“The nature of a writer, I find, is to follow la Voz--the Voice--a calling--not a vocation exactly but a pursuit more earthy than that.”
Talking with Clarissa Pinkola Estés
Most people know Clarissa Pinkola Estés as the author of WOMEN WHO RUN WITH THE WOLVES, her 1992 bestselling book that reminded readers that wise and powerful women were important in cultures past. Estés is a practicing Jungian psychoanalyst and the author of many books and audio programs that empower women with rich storytelling.
Her latest book is THE DANGEROUS OLD WOMAN. In it Estés says that she doesn’t want a woman to think, “I am not enough.” Instead, she wants a woman to think, “I am so much--where shall I start? Where shall I put my mark?” Estés’s writing speaks to women who need permission to be assertive with their gifts, to overcome weak cultural stereotypes, or to stay connected to their souls in the face of loss or tragedy. “Women are completely overqualified to be ordinary, to be obedient. Women are completely qualified to embark on odysseys, to beat the odds, to sail forward with all flags burning, to be silent only when it suits their souls.”
Estés’s reverence for storytelling is reflected in her approach to both writing and audio narration. “The nature of a writer, I find, is to follow la Voz--the Voice--a calling--not a vocation exactly but a pursuit more earthy than that.” When asked if she writes to a particular audience, she replies, “‘Audience’ is not a word that comes to mind in my work.” Instead, she thinks of her Voice and asks: “Where is there suffering, where are the prisons, where is the lone traveler?” And when her Voice speaks to her, she finds herself writing anywhere--including in her pickup truck or at the grocery store.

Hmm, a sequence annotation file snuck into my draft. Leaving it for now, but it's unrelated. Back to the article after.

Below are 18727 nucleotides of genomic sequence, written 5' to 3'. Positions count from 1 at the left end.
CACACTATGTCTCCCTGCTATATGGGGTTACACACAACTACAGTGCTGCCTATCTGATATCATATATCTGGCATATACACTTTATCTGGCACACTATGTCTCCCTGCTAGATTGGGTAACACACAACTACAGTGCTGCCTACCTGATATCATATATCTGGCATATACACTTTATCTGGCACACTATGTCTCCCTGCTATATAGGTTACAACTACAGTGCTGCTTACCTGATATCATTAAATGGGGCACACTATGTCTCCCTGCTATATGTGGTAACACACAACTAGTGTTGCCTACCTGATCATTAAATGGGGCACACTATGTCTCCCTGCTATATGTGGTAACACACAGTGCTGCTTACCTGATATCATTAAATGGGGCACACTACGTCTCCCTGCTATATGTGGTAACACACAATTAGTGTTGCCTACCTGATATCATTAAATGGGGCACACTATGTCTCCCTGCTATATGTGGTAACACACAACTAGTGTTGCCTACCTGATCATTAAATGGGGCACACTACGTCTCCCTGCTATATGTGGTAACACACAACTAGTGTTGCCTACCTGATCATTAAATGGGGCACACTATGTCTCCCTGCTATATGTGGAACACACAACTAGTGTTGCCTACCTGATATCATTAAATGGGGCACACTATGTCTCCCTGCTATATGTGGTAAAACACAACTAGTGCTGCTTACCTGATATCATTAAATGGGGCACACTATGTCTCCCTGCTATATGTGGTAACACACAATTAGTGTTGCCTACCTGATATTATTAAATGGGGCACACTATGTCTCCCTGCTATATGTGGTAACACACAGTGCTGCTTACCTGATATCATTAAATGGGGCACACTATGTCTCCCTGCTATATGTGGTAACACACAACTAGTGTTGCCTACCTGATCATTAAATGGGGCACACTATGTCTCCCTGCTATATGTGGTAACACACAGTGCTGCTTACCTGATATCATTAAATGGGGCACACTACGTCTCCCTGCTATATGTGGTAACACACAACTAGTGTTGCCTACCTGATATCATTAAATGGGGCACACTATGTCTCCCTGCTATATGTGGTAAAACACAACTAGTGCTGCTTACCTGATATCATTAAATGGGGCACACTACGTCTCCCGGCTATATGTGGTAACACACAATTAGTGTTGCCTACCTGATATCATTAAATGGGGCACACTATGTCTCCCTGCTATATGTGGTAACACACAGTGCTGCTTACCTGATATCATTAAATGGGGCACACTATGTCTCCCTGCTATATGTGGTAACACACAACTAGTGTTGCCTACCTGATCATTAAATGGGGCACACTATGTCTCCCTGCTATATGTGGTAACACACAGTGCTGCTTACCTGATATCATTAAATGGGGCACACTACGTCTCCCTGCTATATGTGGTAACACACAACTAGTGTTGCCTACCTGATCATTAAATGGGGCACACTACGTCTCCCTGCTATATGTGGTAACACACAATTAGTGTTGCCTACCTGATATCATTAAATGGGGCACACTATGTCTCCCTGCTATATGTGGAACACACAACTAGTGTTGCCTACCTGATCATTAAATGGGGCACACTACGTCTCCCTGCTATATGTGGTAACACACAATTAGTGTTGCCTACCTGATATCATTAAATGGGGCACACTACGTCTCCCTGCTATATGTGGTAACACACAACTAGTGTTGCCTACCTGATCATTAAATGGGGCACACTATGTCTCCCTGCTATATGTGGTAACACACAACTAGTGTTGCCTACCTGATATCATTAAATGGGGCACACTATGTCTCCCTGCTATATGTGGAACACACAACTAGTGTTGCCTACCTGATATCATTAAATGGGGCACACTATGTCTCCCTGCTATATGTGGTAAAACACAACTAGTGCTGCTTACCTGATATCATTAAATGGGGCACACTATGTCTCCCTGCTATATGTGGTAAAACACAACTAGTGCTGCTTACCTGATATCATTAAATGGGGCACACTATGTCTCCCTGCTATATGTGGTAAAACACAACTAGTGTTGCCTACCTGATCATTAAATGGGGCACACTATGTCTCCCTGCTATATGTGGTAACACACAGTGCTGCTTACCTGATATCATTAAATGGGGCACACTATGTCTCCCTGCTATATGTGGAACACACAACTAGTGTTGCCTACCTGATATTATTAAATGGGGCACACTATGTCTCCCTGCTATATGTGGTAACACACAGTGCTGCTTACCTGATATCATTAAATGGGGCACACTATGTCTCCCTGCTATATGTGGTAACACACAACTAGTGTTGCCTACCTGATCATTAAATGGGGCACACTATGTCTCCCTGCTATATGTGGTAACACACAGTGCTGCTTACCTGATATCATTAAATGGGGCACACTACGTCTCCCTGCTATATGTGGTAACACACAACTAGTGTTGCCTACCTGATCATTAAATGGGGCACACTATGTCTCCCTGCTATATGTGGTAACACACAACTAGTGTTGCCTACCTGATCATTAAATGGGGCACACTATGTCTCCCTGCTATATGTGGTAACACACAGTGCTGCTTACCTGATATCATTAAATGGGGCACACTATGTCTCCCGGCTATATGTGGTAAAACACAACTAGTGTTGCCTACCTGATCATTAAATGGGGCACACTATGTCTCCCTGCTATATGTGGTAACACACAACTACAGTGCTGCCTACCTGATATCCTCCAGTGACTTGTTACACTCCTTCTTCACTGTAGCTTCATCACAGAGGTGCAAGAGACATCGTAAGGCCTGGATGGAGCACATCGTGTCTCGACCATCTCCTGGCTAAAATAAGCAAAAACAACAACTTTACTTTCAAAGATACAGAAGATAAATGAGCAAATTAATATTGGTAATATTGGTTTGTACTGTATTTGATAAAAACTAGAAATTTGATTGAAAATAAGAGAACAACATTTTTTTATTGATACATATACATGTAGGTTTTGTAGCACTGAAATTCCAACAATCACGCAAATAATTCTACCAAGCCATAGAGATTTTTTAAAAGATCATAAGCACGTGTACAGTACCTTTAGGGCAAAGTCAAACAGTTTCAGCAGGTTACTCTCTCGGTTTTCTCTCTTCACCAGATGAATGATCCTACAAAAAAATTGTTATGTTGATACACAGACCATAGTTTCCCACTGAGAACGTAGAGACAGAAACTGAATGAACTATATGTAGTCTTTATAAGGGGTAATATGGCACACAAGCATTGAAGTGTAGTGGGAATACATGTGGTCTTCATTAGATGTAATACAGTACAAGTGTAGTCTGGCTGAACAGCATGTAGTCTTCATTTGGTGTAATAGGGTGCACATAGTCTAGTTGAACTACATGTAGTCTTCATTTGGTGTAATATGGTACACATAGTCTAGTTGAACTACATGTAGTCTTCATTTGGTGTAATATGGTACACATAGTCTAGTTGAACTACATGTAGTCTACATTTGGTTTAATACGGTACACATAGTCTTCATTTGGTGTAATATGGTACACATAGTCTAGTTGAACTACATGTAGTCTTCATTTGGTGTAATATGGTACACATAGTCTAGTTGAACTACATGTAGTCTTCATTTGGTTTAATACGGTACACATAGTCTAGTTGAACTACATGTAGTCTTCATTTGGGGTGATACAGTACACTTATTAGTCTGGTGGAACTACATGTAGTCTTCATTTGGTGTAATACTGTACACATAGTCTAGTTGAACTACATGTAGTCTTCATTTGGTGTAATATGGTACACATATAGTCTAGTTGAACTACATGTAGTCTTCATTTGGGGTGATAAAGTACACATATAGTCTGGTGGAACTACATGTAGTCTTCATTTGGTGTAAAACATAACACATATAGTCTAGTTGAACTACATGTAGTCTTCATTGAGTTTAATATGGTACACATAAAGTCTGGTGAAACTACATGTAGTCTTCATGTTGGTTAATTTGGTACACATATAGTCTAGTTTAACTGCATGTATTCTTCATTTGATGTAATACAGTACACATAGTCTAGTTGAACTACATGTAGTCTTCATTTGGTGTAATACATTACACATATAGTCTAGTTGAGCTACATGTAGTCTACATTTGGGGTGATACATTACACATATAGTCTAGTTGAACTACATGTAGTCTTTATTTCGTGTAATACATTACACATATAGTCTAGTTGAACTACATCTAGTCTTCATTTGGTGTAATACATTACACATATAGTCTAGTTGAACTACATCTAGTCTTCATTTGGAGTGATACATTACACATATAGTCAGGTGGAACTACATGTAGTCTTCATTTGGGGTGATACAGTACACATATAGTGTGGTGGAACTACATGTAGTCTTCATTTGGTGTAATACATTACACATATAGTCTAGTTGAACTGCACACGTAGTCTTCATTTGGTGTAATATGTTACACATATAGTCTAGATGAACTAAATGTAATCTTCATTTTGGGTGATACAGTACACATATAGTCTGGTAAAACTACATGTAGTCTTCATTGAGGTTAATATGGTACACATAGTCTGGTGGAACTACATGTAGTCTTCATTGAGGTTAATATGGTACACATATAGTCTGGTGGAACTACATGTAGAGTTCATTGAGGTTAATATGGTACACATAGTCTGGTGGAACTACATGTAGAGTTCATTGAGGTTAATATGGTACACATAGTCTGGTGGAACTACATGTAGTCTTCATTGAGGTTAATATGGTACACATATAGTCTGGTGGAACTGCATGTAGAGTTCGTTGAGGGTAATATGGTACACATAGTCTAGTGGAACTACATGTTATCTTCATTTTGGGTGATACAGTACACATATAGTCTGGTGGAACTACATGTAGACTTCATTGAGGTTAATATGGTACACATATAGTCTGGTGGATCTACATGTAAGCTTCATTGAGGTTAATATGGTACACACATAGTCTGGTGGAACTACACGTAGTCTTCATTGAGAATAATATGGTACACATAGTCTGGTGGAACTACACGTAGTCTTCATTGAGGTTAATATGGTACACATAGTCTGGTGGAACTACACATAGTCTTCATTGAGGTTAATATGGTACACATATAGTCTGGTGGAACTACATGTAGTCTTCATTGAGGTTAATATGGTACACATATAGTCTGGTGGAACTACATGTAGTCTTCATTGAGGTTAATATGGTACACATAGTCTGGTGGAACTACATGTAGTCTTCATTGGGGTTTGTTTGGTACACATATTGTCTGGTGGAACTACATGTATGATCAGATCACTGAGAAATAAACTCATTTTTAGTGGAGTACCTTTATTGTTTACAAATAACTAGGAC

Estés chides people to talk less and do more, even when some of the tasks are mundane or difficult: “There are parts in all matters worth having that are less than thrilling. But craft isn’t based on thrills. It’s based on daily hard work, on devotion.” Estés’s work in the recording studio reflects this kind of devotion.
“As I prepare to enter and move into the audio work, I’m just asking that I be allowed to hear clearly and to convey what I sense, know, and hear with infinite care to those who listen.” She says the Sounds True audio engineers are critical to this process, along with her publisher, Tami Simon, who “flies wingtip to wingtip” with her while she’s recording.
In THE DANGEROUS OLD WOMAN and all her other audios, Estés is a spiritual teacher, providing nourishment to souls who need it and empowerment to women whose gifts are not yet being expressed. After sharing a moving encounter she once had with an elderly woman who baked whole wheat bread for pigeons at a church cemetery, she reflects on her work: “I’m the old woman striving to lay out food and love for the ailing and robust, the hesitant and the happy pigeons behind the church. I’m the old lady feeding the winged ones the most nourishing food I can bake.”--Thomas Walken